Scientists from the universities of Dresden, Heidelberg and Vienna have recently sequenced the entire genome of the axolotl (Ambystoma mexicanum). This Mexican salamander serves as a modelorganism in the evolutionary developmental biology and plays an important role in the research on regeneration.
Pluripotent stemcells, neoblasts and blastema give multiple species the capacity to regenerate tissues and organs after loss or damage. Already in 1768 it was discovered that axolotls can regenerate limbs and tails, yet the complete genome of these organisms remained unknown for a long time.
One of the main obstacles in sequencing this genome is its size: the axolotls genome consists of 32 billion basepairs (which is ten times the size of the human genome). By using long read sequencing, optical mapping and the MARVEL algorithm the researchers have sequenced and assembled the genome of the D/D axolotl, a strain that is frequently used in laboratories. The axolotl genome are crucial for future research on regeneration and could – in combination with other techniques – shine new light on the evolutionary basis of this extraordinary capability.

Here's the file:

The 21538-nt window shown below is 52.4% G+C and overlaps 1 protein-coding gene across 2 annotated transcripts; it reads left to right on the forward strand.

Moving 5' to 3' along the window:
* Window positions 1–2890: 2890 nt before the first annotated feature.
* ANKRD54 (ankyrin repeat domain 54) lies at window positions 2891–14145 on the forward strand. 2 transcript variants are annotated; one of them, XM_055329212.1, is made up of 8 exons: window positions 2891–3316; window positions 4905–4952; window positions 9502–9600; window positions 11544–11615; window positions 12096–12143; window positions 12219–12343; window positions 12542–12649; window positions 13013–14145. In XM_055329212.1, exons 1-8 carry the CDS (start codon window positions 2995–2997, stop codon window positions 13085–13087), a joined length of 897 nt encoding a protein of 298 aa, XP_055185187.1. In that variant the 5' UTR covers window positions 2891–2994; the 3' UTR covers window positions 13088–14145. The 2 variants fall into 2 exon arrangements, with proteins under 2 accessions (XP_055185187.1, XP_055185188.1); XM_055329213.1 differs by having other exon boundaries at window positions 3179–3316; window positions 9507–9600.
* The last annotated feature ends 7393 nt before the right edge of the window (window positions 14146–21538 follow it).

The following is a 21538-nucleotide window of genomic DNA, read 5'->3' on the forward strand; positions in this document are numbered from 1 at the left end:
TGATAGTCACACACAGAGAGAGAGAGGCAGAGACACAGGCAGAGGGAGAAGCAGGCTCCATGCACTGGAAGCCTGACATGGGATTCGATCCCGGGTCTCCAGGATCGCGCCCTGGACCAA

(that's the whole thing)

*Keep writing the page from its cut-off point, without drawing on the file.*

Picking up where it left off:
Reference: “The axolotl genome and the evolution of key tissue formation regulators” by Nowoshilow et al.